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Maui, Hawaii – a gem in the Pacific.

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If you are like me, when you’re choosing a island destination for your precious vacation, you’ll be looking for one with an abundance of natural beauty and relaxed vibe. Though I love Oahu’s great beaches and it’s soaring green mountains that rise from the sea, the hype and party atmosphere of Waikiki is wasted on me. I’m looking forward to chilling in Maui – sun, swimming, snorkeling, sunsets and nature walks. We might even upgrade our rental car to a convertible so we can drive with the top down and really make the most of natural beauty that surrounds us.

It’s easy to get to Maui from the west coast of the US mainland. There are direct flights from Seattle, Portland, San Francisco, San Jose, Los Angeles, and San Diego. Of course you could also fly to Oahu and get a domestic flight from there. The best beaches are on the west coast and that is where you’ll find beautiful Maui vacation homes: in Lahaina, Kaanapali, Napoli, Kihei, Kapalua and Wailea. Maui is a great destination for snorkeling and scuba diving. The best place to find colorful tropical fish and Hawaiian Green Sea Turtles is around any outcrops of underwater lava rock. Popular places to snorkel are up north at Honolua Bay, Black Rock at Kaanapali, and around Wailea. If you want to go somewhere truly special and you don’t mind paying for a tour, then a day trip to Molokini Crater is well worth the money. This small horseshoe shaped crater inlet is some 2.5 miles offshore from Wailea and is a marine life reserve.

The Maui Ocean Center at Maalaea has an huge variety of colorful corals and tropical fish, as well as sharks, rays and turtles in amazing indoor and outdoor exhibits, if you haven’t got your fill of marine life and/or you don’t want to get your feet wet! You can buy a weekly pass but for a one day pass an Adult is $29.95, children $19.95 (3 to 12 years) and >65’s are $26.95. Children under 3 are free.

An highlight for most visitors to Maui is setting a day aside to travel the Road to Hana. Hana is a small hamlet at the south east end of the island. The journey from further north in Paia is very scenic and world famous. The traffic on this road is understandably heavy so it is important to drive slowly and carefully, a task made more difficult by the fact that the beautiful coastal views and native flora are quite distracting. If you are in Maui over the winter season you will want to stop off at Ho’okipa Beach Park to watch world-class windsurfers in action. Further east of Ho’okipa is the famous Peahi (AKA “Jaws”) big wave surfing break where only the best dare to ride the monster waves. This is one of those places that, when the swells are big, the surfers get towed out to the waves by jetskis. The other top spot for surfing on Maui is at Honolua Bay in the north west.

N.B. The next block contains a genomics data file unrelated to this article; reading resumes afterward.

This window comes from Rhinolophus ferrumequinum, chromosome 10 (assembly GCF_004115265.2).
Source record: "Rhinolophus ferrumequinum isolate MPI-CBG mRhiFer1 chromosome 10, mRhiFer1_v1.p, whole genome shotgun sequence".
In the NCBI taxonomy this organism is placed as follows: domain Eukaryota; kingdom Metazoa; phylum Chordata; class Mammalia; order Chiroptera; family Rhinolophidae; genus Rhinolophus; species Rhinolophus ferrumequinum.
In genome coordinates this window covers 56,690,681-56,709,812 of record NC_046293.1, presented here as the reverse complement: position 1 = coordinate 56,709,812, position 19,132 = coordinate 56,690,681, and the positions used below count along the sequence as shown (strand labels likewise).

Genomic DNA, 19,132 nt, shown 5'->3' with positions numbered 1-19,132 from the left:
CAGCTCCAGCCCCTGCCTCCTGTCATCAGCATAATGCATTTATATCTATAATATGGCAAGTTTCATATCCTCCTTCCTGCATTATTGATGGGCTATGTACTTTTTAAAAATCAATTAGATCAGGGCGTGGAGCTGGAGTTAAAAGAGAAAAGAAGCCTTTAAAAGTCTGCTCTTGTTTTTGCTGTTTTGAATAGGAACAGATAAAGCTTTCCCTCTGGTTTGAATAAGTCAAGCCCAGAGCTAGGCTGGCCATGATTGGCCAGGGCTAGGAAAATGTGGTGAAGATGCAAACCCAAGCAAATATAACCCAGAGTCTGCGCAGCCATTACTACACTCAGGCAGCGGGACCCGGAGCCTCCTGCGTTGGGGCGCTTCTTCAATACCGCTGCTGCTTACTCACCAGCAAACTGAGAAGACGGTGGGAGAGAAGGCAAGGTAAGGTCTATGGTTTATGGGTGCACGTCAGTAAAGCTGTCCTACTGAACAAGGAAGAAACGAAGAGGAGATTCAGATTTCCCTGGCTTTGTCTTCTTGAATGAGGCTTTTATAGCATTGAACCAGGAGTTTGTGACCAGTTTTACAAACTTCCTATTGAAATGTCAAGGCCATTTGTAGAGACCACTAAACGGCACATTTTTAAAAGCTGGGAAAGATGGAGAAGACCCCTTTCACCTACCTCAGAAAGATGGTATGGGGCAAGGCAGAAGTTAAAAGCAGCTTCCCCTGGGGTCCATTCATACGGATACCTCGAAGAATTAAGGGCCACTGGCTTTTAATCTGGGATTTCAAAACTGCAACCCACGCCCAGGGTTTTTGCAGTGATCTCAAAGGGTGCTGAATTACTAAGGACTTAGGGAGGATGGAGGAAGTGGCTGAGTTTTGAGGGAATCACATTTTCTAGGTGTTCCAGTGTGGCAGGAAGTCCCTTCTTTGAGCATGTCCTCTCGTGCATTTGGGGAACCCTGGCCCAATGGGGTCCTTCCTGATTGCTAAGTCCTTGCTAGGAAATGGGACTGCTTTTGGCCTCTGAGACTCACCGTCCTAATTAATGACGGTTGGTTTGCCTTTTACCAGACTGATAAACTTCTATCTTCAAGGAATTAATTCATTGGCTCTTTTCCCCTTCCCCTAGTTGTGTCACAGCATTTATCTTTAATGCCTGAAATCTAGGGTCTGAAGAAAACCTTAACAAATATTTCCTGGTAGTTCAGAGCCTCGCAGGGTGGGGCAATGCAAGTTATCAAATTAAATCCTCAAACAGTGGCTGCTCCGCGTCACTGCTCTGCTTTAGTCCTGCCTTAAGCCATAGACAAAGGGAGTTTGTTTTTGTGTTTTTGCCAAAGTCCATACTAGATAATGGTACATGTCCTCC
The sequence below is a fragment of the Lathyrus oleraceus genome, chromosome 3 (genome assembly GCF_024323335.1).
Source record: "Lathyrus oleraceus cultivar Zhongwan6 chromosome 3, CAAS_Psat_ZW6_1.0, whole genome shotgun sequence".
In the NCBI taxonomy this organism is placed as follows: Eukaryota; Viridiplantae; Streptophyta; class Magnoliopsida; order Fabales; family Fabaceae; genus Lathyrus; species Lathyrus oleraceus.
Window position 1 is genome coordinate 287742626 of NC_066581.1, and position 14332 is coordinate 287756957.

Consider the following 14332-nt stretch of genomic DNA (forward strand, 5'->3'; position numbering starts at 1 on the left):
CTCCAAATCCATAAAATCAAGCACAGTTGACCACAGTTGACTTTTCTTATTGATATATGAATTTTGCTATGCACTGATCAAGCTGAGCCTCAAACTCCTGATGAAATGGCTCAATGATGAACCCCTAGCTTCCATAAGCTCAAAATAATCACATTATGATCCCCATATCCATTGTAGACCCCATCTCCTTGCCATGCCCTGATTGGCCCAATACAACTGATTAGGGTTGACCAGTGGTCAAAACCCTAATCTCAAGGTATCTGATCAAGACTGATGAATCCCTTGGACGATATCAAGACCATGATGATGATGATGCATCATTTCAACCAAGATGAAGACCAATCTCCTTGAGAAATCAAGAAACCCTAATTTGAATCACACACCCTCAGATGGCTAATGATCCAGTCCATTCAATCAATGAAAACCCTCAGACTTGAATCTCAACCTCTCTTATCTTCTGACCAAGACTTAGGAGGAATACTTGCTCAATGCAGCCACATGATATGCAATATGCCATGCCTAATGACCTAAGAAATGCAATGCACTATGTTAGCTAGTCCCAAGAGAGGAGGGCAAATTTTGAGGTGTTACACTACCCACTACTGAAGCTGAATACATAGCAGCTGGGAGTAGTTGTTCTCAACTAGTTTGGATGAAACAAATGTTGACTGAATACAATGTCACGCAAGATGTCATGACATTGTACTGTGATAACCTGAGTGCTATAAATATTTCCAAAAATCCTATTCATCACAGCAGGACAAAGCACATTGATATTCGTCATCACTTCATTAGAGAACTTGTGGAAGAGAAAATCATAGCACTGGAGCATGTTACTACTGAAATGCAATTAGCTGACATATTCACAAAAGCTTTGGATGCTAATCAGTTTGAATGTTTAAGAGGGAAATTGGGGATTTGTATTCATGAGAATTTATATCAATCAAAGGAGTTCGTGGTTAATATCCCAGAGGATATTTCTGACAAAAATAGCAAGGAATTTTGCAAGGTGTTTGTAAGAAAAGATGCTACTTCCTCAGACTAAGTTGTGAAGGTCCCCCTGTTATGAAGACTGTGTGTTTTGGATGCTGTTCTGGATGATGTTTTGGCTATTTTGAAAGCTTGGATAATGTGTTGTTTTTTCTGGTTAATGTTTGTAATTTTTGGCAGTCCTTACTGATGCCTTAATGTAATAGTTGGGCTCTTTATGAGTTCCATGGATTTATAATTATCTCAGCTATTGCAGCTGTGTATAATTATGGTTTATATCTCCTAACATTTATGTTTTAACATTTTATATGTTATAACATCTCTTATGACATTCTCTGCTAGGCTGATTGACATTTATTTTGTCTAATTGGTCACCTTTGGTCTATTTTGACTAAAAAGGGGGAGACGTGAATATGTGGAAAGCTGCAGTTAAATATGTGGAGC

There are many gorgeous spots to stop at along the way to Hana, including parks and falls. Many people stop to admire the Twin Falls before taking a walk at the Garden of Eden Arboretum and then having a picnic lunch at the Kaumahina State Wayside, which has lovely views of the coastline. Beaches on the south eastern coast typically have black sand, formed by lava that has been ground into fine pebbles. The best example of this is at Waianapanapa State Park, a short distance before arriving at Hana. Black sand gets extremely hot in the sun so protect the soles of your feet with flip flops or water shoes. As well as the beach there are caves, lava stacks, a walking trail and inland Anchialine pools (meaning they are connected underground to the sea and have layers or salt and fresh water). As Hana is a small village with limited and generally expensive accommodation, most people return north in the same day. I think the area is too lovely to rush your trip and it is worth the extra expense to allow you to stay on a little longer to savor your surroundings.

Another essential day trip to priorities is one to Haleakala National Park. The summit of the dormant Haleakala volcano rises some 10,000 feet above sea level. You can drive right up the top of it where you’ll be provided with amazing views down into the “crater”, and of Maui and it’s surrounding islands. Haleakala actually forms 75% of the island with the remaining 25% created by the volcano of Mauna Kahalawai in the west. Haleakala is famous amongst other things (e.g being the largest dormant volcano in the world) for it’s glorious sunrises. A popular thing to do is to arise early and drive up the mountain for this soul warming experience and a great photo op. If you’re thinking of doing this it is important to reserve a ticket online as parking is limited and it would be a shame to be turned away. Also remember it’ll be cold up there because of the elevation so bring some warm layers. Haleakala is thought to have last erupted in the 1600’s so it’s likely you’ll be safe to go for a walk down into the “crater” :-) You’ll feel like you’re on another planet as the place has been likened to a moonscape and very little lives there except for a few native species of flora and flora that you won’t see anywhere else in the world.

Image by Hawaii Savvy under Creative Commons license.

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